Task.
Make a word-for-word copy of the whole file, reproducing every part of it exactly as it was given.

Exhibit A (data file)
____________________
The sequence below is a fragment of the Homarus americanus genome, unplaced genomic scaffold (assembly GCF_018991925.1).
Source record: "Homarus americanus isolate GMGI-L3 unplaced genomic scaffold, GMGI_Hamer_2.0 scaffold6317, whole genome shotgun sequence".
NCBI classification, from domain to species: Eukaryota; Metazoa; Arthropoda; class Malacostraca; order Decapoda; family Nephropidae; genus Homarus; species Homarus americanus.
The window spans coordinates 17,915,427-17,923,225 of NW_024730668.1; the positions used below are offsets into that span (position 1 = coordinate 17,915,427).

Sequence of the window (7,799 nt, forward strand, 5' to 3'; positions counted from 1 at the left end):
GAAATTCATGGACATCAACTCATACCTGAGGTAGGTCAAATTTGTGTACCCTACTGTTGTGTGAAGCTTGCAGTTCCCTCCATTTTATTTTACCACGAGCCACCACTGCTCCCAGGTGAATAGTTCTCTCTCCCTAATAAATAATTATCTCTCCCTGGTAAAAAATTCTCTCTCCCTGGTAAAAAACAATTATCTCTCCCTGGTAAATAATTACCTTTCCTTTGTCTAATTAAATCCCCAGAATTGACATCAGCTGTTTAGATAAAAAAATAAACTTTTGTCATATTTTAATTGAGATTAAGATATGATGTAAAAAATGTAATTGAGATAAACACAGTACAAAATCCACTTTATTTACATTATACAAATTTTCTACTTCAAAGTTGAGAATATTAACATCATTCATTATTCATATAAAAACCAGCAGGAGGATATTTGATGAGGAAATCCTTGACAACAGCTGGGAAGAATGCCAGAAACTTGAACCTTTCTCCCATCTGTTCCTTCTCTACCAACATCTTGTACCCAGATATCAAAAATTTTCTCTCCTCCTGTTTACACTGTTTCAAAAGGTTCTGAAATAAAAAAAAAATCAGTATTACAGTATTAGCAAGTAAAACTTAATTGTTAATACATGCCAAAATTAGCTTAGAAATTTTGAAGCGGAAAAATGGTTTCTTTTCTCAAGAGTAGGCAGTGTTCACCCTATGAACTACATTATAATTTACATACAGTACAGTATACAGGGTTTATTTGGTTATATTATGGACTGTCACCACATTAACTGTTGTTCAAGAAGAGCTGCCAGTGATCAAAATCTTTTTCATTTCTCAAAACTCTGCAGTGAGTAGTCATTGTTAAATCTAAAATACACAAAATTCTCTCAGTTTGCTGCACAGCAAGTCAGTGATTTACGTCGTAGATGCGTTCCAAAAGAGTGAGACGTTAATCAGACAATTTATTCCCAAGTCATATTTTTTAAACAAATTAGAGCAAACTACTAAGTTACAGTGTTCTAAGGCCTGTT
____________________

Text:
The sequence below is a fragment of the Homarus americanus genome, unplaced genomic scaffold (assembly GCF_018991925.1).
Source record: "Homarus americanus isolate GMGI-L3 unplaced genomic scaffold, GMGI_Hamer_2.0 scaffold6317, whole genome shotgun sequence".
NCBI classification, from domain to species: Eukaryota; Metazoa; Arthropoda; class Malacostraca; order Decapoda; family Nephropidae; genus Homarus; species Homarus americanus.
The window spans coordinates 17,915,427-17,923,225 of NW_024730668.1; the positions used below are offsets into that span (position 1 = coordinate 17,915,427).

Sequence of the window (7,799 nt, forward strand, 5' to 3'; positions counted from 1 at the left end):
GAAATTCATGGACATCAACTCATACCTGAGGTAGGTCAAATTTGTGTACCCTACTGTTGTGTGAAGCTTGCAGTTCCCTCCATTTTATTTTACCACGAGCCACCACTGCTCCCAGGTGAATAGTTCTCTCTCCCTAATAAATAATTATCTCTCCCTGGTAAAAAATTCTCTCTCCCTGGTAAAAAACAATTATCTCTCCCTGGTAAATAATTACCTTTCCTTTGTCTAATTAAATCCCCAGAATTGACATCAGCTGTTTAGATAAAAAAATAAACTTTTGTCATATTTTAATTGAGATTAAGATATGATGTAAAAAATGTAATTGAGATAAACACAGTACAAAATCCACTTTATTTACATTATACAAATTTTCTACTTCAAAGTTGAGAATATTAACATCATTCATTATTCATATAAAAACCAGCAGGAGGATATTTGATGAGGAAATCCTTGACAACAGCTGGGAAGAATGCCAGAAACTTGAACCTTTCTCCCATCTGTTCCTTCTCTACCAACATCTTGTACCCAGATATCAAAAATTTTCTCTCCTCCTGTTTACACTGTTTCAAAAGGTTCTGAAATAAAAAAAAAATCAGTATTACAGTATTAGCAAGTAAAACTTAATTGTTAATACATGCCAAAATTAGCTTAGAAATTTTGAAGCGGAAAAATGGTTTCTTTTCTCAAGAGTAGGCAGTGTTCACCCTATGAACTACATTATAATTTACATACAGTACAGTATACAGGGTTTATTTGGTTATATTATGGACTGTCACCACATTAACTGTTGTTCAAGAAGAGCTGCCAGTGATCAAAATCTTTTTCATTTCTCAAAACTCTGCAGTGAGTAGTCATTGTTAAATCTAAAATACACAAAATTCTCTCAGTTTGCTGCACAGCAAGTCAGTGATTTACGTCGTAGATGCGTTCCAAAAGAGTGAGACGTTAATCAGACAATTTATTCCCAAGTCATATTTTTTAAACAAATTAGAGCAAACTACTAAGTTACAGTGTTCTAAGGCCTGTT